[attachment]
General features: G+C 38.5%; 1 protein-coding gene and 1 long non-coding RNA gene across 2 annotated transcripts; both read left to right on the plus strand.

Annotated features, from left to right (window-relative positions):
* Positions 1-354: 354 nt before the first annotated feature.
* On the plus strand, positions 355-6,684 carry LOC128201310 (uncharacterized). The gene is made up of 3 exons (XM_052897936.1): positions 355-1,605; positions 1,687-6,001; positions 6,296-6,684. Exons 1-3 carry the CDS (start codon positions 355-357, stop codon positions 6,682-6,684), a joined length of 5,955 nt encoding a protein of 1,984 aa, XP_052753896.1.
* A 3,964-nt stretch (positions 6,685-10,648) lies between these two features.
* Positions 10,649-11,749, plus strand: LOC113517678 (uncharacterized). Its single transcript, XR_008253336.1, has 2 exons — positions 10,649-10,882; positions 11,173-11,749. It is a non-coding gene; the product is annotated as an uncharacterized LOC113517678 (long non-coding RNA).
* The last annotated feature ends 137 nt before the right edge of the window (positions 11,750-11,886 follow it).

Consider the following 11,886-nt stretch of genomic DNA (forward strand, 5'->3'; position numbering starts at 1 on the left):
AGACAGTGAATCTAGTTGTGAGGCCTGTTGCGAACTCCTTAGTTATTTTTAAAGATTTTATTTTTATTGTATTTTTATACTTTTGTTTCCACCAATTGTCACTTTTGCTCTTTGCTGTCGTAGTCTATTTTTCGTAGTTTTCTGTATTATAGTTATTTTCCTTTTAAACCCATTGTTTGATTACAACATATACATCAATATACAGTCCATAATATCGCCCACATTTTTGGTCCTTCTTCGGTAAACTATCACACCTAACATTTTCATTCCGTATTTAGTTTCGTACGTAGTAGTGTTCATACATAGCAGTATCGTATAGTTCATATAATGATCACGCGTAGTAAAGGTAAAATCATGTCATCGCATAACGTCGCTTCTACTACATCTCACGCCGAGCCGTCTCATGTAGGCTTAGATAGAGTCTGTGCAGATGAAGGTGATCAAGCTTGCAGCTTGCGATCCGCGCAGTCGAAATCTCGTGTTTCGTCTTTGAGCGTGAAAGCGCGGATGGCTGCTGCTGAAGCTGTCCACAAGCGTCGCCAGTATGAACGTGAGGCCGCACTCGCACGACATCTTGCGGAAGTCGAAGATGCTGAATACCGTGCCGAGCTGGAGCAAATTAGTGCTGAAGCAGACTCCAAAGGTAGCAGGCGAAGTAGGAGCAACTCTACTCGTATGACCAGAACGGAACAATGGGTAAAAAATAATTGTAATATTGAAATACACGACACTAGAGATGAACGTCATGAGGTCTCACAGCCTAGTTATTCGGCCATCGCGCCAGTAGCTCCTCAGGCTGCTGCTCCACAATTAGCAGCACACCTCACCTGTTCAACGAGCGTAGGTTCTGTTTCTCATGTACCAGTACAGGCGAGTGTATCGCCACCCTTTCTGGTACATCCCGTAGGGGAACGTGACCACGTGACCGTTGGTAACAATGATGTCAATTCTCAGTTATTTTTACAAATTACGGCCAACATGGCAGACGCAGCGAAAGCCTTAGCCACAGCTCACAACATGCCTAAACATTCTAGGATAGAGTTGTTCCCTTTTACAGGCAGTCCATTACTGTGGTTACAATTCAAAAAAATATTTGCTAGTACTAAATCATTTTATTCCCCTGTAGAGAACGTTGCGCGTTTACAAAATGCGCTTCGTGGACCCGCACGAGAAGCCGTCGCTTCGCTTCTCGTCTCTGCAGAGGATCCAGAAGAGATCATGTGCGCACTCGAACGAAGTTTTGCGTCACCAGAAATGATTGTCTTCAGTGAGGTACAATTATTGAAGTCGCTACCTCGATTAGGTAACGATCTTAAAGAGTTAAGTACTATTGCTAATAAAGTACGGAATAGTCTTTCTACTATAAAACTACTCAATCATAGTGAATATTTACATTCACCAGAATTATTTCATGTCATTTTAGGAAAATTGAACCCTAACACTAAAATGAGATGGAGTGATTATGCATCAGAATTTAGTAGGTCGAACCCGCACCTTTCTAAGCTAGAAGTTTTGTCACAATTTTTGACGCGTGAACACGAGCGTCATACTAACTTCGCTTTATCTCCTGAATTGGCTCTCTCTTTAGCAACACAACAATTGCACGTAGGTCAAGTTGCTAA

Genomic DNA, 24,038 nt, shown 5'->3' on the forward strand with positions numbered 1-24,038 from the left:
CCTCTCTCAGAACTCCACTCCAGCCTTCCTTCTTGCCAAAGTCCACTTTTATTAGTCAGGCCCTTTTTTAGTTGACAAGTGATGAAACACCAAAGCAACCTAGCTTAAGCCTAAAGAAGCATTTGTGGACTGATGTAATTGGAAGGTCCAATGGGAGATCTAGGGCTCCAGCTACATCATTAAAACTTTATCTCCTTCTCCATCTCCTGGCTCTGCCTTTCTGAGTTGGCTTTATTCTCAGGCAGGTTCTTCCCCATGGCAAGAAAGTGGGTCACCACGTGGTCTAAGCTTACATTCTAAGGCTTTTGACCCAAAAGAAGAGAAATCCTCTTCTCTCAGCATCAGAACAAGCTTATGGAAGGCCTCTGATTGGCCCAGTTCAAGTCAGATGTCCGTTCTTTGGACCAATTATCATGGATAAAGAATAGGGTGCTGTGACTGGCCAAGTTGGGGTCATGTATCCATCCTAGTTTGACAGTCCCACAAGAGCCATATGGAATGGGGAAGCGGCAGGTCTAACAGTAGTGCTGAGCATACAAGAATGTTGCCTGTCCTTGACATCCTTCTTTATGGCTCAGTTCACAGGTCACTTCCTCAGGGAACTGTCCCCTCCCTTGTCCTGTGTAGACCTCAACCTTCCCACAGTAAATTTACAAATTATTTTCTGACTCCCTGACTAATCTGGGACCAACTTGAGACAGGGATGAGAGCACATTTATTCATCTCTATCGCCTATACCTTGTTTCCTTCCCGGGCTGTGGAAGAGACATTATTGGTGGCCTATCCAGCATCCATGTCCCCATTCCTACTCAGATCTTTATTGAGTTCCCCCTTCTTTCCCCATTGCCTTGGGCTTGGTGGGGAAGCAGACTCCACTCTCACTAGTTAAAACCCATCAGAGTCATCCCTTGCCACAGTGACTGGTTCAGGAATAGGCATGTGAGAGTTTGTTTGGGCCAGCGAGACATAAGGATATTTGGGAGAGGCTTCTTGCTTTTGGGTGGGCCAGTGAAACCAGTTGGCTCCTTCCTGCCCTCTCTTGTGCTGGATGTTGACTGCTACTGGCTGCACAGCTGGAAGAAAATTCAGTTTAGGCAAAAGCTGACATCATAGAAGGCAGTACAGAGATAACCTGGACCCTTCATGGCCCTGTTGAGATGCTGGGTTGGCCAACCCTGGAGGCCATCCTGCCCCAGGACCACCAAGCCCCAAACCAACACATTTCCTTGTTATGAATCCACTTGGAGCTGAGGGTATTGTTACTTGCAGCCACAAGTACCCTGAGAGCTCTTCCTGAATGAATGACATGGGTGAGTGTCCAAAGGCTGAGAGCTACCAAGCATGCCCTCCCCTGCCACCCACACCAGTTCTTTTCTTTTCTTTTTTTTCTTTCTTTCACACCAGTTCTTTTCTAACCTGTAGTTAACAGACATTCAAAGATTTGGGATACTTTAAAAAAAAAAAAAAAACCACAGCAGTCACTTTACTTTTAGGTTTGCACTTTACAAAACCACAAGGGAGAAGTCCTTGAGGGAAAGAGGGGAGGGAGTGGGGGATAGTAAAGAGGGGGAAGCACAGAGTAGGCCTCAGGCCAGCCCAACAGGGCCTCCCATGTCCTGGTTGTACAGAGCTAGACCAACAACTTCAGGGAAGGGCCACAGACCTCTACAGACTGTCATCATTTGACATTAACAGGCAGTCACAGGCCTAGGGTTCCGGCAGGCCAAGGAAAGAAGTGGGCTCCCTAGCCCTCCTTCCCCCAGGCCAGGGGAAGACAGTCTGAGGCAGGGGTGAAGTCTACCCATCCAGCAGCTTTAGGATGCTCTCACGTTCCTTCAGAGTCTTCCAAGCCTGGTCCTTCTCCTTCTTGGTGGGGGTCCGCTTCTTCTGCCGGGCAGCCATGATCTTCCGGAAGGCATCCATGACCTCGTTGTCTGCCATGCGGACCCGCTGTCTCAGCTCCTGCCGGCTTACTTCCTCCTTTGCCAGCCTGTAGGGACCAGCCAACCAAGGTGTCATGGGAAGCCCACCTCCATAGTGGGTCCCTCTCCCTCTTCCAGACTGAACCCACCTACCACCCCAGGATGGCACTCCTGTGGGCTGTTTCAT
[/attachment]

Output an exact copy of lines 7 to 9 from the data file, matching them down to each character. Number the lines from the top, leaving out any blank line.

* The last annotated feature ends 137 nt before the right edge of the window (positions 11,750-11,886 follow it).

Consider the following 11,886-nt stretch of genomic DNA (forward strand, 5'->3'; position numbering starts at 1 on the left):
AGACAGTGAATCTAGTTGTGAGGCCTGTTGCGAACTCCTTAGTTATTTTTAAAGATTTTATTTTTATTGTATTTTTATACTTTTGTTTCCACCAATTGTCACTTTTGCTCTTTGCTGTCGTAGTCTATTTTTCGTAGTTTTCTGTATTATAGTTATTTTCCTTTTAAACCCATTGTTTGATTACAACATATACATCAATATACAGTCCATAATATCGCCCACATTTTTGGTCCTTCTTCGGTAAACTATCACACCTAACATTTTCATTCCGTATTTAGTTTCGTACGTAGTAGTGTTCATACATAGCAGTATCGTATAGTTCATATAATGATCACGCGTAGTAAAGGTAAAATCATGTCATCGCATAACGTCGCTTCTACTACATCTCACGCCGAGCCGTCTCATGTAGGCTTAGATAGAGTCTGTGCAGATGAAGGTGATCAAGCTTGCAGCTTGCGATCCGCGCAGTCGAAATCTCGTGTTTCGTCTTTGAGCGTGAAAGCGCGGATGGCTGCTGCTGAAGCTGTCCACAAGCGTCGCCAGTATGAACGTGAGGCCGCACTCGCACGACATCTTGCGGAAGTCGAAGATGCTGAATACCGTGCCGAGCTGGAGCAAATTAGTGCTGAAGCAGACTCCAAAGGTAGCAGGCGAAGTAGGAGCAACTCTACTCGTATGACCAGAACGGAACAATGGGTAAAAAATAATTGTAATATTGAAATACACGACACTAGAGATGAACGTCATGAGGTCTCACAGCCTAGTTATTCGGCCATCGCGCCAGTAGCTCCTCAGGCTGCTGCTCCACAATTAGCAGCACACCTCACCTGTTCAACGAGCGTAGGTTCTGTTTCTCATGTACCAGTACAGGCGAGTGTATCGCCACCCTTTCTGGTACATCCCGTAGGGGAACGTGACCACGTGACCGTTGGTAACAATGATGTCAATTCTCAGTTATTTTTACAAATTACGGCCAACATGGCAGACGCAGCGAAAGCCTTAGCCACAGCTCACAACATGCCTAAACATTCTAGGATAGAGTTGTTCCCTTTTACAGGCAGTCCATTACTGTGGTTACAATTCAAAAAAATATTTGCTAGTACTAAATCATTTTATTCCCCTGTAGAGAACGTTGCGCGTTTACAAAATGCGCTTCGTGGACCCGCACGAGAAGCCGTCGCTTCGCTTCTCGTCTCTGCAGAGGATCCAGAAGAGATCATGTGCGCACTCGAACGAAGTTTTGCGTCACCAGAAATGATTGTCTTCAGTGAGGTACAATTATTGAAGTCGCTACCTCGATTAGGTAACGATCTTAAAGAGTTAAGTACTATTGCTAATAAAGTACGGAATAGTCTTTCTACTATAAAACTACTCAATCATAGTGAATATTTACATTCACCAGAATTATTTCATGTCATTTTAGGAAAATTGAACCCTAACACTAAAATGAGATGGAGTGATTATGCATCAGAATTTAGTAGGTCGAACCCGCACCTTTCTAAGCTAGAAGTTTTGTCACAATTTTTGACGCGTGAACACGAGCGTCATACTAACTTCGCTTTATCTCCTGAATTGGCTCTCTCTTTAGCAACACAACAATTGCACGTAGGTCAAGTTGCTAA